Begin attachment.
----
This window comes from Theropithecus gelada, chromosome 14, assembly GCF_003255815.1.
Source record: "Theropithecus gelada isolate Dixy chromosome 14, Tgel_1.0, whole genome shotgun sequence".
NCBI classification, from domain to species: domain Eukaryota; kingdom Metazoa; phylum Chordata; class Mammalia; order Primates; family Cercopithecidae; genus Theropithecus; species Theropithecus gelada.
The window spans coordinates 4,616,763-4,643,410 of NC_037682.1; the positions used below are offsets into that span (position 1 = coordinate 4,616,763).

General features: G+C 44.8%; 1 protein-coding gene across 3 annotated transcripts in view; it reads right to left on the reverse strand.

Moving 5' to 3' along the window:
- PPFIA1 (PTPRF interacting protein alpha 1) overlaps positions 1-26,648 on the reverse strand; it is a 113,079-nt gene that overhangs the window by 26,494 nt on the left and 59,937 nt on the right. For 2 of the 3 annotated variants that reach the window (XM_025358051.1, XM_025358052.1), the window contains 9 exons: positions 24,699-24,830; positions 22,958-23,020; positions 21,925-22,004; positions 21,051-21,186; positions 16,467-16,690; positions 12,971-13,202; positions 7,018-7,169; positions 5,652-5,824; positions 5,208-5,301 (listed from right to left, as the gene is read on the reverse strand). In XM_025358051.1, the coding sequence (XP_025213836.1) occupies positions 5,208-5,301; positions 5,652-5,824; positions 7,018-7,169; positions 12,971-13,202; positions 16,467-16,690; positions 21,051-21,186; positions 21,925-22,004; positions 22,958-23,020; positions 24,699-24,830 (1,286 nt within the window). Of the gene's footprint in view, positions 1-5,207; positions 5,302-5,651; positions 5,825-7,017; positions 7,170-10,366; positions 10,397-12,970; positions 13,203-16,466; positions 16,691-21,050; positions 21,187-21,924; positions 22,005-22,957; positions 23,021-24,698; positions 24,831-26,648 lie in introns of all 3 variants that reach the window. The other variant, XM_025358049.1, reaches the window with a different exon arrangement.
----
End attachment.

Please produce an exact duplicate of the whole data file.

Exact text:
This window comes from Theropithecus gelada, chromosome 14, assembly GCF_003255815.1.
Source record: "Theropithecus gelada isolate Dixy chromosome 14, Tgel_1.0, whole genome shotgun sequence".
NCBI classification, from domain to species: domain Eukaryota; kingdom Metazoa; phylum Chordata; class Mammalia; order Primates; family Cercopithecidae; genus Theropithecus; species Theropithecus gelada.
The window spans coordinates 4,616,763-4,643,410 of NC_037682.1; the positions used below are offsets into that span (position 1 = coordinate 4,616,763).

General features: G+C 44.8%; 1 protein-coding gene across 3 annotated transcripts in view; it reads right to left on the reverse strand.

Moving 5' to 3' along the window:
- PPFIA1 (PTPRF interacting protein alpha 1) overlaps positions 1-26,648 on the reverse strand; it is a 113,079-nt gene that overhangs the window by 26,494 nt on the left and 59,937 nt on the right. For 2 of the 3 annotated variants that reach the window (XM_025358051.1, XM_025358052.1), the window contains 9 exons: positions 24,699-24,830; positions 22,958-23,020; positions 21,925-22,004; positions 21,051-21,186; positions 16,467-16,690; positions 12,971-13,202; positions 7,018-7,169; positions 5,652-5,824; positions 5,208-5,301 (listed from right to left, as the gene is read on the reverse strand). In XM_025358051.1, the coding sequence (XP_025213836.1) occupies positions 5,208-5,301; positions 5,652-5,824; positions 7,018-7,169; positions 12,971-13,202; positions 16,467-16,690; positions 21,051-21,186; positions 21,925-22,004; positions 22,958-23,020; positions 24,699-24,830 (1,286 nt within the window). Of the gene's footprint in view, positions 1-5,207; positions 5,302-5,651; positions 5,825-7,017; positions 7,170-10,366; positions 10,397-12,970; positions 13,203-16,466; positions 16,691-21,050; positions 21,187-21,924; positions 22,005-22,957; positions 23,021-24,698; positions 24,831-26,648 lie in introns of all 3 variants that reach the window. The other variant, XM_025358049.1, reaches the window with a different exon arrangement.